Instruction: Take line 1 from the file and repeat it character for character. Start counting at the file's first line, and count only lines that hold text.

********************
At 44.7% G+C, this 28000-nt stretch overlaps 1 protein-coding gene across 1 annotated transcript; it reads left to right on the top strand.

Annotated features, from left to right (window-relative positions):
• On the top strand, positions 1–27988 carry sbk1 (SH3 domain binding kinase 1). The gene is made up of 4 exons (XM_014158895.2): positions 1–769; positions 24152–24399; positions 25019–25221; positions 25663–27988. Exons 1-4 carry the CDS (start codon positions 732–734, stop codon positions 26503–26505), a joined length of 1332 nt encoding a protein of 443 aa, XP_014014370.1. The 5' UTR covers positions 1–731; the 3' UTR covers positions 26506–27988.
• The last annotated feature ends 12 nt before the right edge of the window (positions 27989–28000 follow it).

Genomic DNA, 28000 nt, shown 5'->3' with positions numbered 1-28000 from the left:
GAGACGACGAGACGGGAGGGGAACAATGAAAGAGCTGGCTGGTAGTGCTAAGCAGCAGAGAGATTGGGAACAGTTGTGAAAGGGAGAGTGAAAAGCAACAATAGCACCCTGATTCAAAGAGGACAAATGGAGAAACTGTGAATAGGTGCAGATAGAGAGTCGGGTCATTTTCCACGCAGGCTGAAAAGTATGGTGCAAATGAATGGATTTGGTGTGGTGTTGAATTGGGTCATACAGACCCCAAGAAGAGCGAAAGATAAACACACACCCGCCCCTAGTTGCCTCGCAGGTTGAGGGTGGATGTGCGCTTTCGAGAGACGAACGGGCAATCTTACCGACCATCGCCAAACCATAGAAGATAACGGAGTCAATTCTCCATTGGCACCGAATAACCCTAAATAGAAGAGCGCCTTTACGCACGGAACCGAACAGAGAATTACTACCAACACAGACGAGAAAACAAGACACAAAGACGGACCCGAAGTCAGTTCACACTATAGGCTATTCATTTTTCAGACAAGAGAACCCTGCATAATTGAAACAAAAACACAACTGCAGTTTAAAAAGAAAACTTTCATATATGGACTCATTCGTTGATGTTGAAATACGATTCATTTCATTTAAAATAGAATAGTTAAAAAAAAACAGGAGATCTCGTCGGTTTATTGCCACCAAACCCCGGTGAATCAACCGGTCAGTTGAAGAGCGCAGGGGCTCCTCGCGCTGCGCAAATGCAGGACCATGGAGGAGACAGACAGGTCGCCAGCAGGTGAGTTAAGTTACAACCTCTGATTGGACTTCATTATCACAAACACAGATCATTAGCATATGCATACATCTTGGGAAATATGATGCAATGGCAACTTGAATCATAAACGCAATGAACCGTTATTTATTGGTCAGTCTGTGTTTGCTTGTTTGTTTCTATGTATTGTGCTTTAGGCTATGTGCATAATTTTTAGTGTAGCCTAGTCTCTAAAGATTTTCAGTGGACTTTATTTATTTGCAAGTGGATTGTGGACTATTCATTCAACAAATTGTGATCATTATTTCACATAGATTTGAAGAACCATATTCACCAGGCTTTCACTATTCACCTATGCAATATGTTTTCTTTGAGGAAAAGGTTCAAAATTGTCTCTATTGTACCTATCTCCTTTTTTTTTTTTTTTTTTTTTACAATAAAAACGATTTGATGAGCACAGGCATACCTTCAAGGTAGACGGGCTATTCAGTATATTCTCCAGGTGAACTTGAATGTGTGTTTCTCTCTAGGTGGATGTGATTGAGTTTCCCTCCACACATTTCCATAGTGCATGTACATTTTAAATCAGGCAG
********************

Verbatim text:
At 44.7% G+C, this 28000-nt stretch overlaps 1 protein-coding gene across 1 annotated transcript; it reads left to right on the top strand.